Shellacking Setup for Light Use

Advice on choosing a spray system for occasional use with shellac and waterborne coatings. September 14, 2006

I make primarily period replicas and do quite a bit of antique repair/restoration - no cabinets and no millwork. The majority of my finish work is shellac, padded. If I need something more durable, I use a full time finisher. I have a job coming in, a large set of chairs that my finisher does not want to get involved in. He has too much work and it is a large job. So, I need to get set up to spray them. I have a small shop with no large compressor and really no room for one. I have been looking into the turbine systems, such as Accuspray, Fuji, etc. I am not sure how much I will use the system after this job, maybe more than I think, but what ever I purchase I want to be able to handle shellac and up to possible latex and waterbornes. What do you suggest and what has been your experience with turbines, particularly with shellac?

Forum Responses
(Finishing Forum)
From contributor A:
I spray shellac, mostly as a sealcoat, with a Turbinaire turbine system. It sprays fine. Get a small nozzle (1.0). I spray lots of waterborne lacquers (clear and pigmented) and poly with no problem. Latex can be tough to atomize because it's so thick. A 4-stage turbine and a big nozzle would help. I've had decent success thinning it and using Floetrol. Look for a turbine gun with stainless steel or plastic fluid path - waterborne will corrode an aluminum gun.

From contributor B:
I spray shellac and water base finishes through my Accuspray all the time. Unless you are a full time pro finisher do not spend the extra for stainless parts. I have sprayed a couple hundred gallons through mine (aluminum) over the last two years with no problems yet. Zinsser's dewaxed shellac is a two pound cut and thinner than most of my water base finishes. It sprays very easily. You'll want a smaller needle/nozzle setup for the shellac and waterbornes than you have for the latex.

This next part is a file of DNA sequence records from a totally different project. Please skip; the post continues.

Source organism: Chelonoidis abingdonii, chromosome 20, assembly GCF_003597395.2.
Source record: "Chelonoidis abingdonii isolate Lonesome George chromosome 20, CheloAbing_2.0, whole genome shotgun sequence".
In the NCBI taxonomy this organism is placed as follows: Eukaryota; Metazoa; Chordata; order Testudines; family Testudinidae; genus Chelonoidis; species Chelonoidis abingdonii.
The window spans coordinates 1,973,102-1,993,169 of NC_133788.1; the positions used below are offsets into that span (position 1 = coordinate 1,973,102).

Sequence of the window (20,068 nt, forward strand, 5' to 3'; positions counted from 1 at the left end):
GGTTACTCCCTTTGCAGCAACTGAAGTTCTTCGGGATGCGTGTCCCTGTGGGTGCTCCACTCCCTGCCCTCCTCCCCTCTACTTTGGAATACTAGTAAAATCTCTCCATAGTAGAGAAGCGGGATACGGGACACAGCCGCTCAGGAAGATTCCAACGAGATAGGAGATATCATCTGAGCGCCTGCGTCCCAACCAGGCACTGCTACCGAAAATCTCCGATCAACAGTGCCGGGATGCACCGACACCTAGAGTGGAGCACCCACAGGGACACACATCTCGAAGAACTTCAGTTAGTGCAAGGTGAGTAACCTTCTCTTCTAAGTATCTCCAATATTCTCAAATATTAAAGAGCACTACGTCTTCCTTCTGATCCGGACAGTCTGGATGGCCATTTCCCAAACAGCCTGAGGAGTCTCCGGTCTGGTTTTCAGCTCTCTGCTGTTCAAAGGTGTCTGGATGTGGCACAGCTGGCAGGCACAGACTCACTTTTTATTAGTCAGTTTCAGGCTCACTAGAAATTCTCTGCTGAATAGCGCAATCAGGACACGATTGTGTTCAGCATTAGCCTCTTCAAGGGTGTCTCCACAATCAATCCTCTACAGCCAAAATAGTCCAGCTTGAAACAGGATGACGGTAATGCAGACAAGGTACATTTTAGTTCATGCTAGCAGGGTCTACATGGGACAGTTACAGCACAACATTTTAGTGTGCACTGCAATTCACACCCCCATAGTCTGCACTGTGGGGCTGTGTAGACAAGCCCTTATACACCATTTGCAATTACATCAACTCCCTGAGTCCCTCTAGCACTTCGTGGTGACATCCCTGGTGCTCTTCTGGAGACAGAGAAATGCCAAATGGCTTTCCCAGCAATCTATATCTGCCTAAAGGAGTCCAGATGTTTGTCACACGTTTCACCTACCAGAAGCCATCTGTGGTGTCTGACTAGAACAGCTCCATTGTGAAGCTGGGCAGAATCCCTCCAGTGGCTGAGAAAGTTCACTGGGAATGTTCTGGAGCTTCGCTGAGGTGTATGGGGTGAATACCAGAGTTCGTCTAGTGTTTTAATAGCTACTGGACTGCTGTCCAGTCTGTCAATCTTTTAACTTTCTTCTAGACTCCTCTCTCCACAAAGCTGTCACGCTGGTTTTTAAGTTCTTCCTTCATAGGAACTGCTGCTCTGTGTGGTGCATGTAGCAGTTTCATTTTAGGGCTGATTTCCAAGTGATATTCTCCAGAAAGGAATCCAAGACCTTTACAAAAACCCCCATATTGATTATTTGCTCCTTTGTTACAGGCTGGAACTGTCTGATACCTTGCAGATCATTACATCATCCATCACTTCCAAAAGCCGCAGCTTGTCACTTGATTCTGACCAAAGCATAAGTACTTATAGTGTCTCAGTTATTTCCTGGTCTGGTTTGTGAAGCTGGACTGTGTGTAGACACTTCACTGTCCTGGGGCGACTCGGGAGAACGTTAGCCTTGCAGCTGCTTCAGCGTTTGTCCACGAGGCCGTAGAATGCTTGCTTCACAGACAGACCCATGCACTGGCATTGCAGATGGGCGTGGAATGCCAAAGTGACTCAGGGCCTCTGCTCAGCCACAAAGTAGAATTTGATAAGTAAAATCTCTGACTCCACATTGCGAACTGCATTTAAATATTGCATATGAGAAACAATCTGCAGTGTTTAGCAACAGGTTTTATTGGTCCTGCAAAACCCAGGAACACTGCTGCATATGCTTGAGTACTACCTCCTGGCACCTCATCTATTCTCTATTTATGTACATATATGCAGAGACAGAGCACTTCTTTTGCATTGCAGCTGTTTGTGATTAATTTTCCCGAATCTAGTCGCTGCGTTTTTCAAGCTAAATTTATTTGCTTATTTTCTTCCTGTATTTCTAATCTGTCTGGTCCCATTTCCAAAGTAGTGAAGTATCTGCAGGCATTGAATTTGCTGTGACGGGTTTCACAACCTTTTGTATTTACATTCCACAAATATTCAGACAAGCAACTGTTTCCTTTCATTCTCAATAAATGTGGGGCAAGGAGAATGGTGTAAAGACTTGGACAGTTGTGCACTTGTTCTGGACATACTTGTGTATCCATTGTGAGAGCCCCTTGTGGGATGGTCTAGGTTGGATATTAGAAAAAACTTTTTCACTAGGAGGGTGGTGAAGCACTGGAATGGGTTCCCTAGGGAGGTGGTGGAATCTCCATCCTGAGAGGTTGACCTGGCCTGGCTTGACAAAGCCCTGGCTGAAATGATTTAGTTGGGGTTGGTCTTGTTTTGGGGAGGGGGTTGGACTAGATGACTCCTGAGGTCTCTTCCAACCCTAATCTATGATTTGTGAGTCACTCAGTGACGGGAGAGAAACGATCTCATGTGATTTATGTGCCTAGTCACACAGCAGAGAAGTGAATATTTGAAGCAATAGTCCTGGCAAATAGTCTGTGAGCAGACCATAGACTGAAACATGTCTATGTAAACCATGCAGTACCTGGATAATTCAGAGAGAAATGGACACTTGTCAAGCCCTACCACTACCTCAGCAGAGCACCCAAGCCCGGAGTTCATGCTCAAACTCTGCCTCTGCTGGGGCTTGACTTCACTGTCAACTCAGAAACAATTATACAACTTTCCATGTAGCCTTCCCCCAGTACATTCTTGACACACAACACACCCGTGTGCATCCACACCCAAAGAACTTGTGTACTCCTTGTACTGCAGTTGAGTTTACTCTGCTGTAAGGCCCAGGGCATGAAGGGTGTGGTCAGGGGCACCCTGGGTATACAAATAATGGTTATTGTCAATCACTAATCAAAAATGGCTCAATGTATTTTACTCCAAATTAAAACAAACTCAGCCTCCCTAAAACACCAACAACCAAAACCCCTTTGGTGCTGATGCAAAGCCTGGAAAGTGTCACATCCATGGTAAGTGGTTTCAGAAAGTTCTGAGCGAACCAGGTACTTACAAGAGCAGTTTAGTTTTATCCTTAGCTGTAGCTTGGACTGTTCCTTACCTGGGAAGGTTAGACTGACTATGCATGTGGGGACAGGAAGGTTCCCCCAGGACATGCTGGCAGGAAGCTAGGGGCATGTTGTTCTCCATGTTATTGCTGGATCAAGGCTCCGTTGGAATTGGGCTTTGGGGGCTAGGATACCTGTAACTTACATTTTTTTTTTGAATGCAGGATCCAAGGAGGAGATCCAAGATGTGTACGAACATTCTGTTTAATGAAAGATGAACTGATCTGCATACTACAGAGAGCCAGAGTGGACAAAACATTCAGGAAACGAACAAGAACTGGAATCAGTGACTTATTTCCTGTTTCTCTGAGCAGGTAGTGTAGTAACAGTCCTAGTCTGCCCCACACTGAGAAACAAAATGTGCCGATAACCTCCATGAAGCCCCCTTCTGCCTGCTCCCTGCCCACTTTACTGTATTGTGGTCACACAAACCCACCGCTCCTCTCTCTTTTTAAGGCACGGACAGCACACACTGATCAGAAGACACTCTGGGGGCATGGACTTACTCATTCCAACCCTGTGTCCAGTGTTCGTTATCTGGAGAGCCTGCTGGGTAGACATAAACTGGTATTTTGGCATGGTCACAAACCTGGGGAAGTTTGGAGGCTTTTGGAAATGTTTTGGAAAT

From contributor A:
Aren't the Accuspray guns plastic? Mine is aluminum, and the corrosion can be a problem.

From contributor C:
If this is just an occasional thing then you might want to consider just renting a good 4 stage turbine or AAA gun when you need it for a couple of days. Fuji and Accuspray are good as are Kremlin, Titan, Graco and any of the other higher end commercial units. This would also give you a good idea as to how a professional turbine works. Just make sure you get a 4 stage. For AAA guns most all are good but some have big clunky guns that I personally don't like. There are a lot of good waterborne products out there. I use strictly waterbornes in my shop including waterborne shellacs with fantastic results.

From contributor B:
The bodies of the Accuspray guns are indeed plastic (delrin). They are very tough though, and the internal fluid passages are metal tubing. Accuspray makes guns with stainless passages but they are significantly more costly. For an occasional user there is not going to be any payback for spending the extra money on stainless. Water based products do vary in corrosive effects but my suppliers didn't think I'd need the stainless gun based on their experience and I have found that to be realistic. I spray both water and oil based products through my guns but I use a lot more water base than oil. A little shellac here and there too and have noticed only very minor corrosion over the past three years. At this rate I won't have serious corrosion issues for at least 5 more years, and I hope my new Kremlin will be in service by then. Not all aluminum alloys are equal either and the Accuspray material may be superior to that found on some bargain imports. What corrosion has occurred seemed to happen right away and now there is very little happening so perhaps the aluminum has achieved a protective patina, although I keep it pretty clean.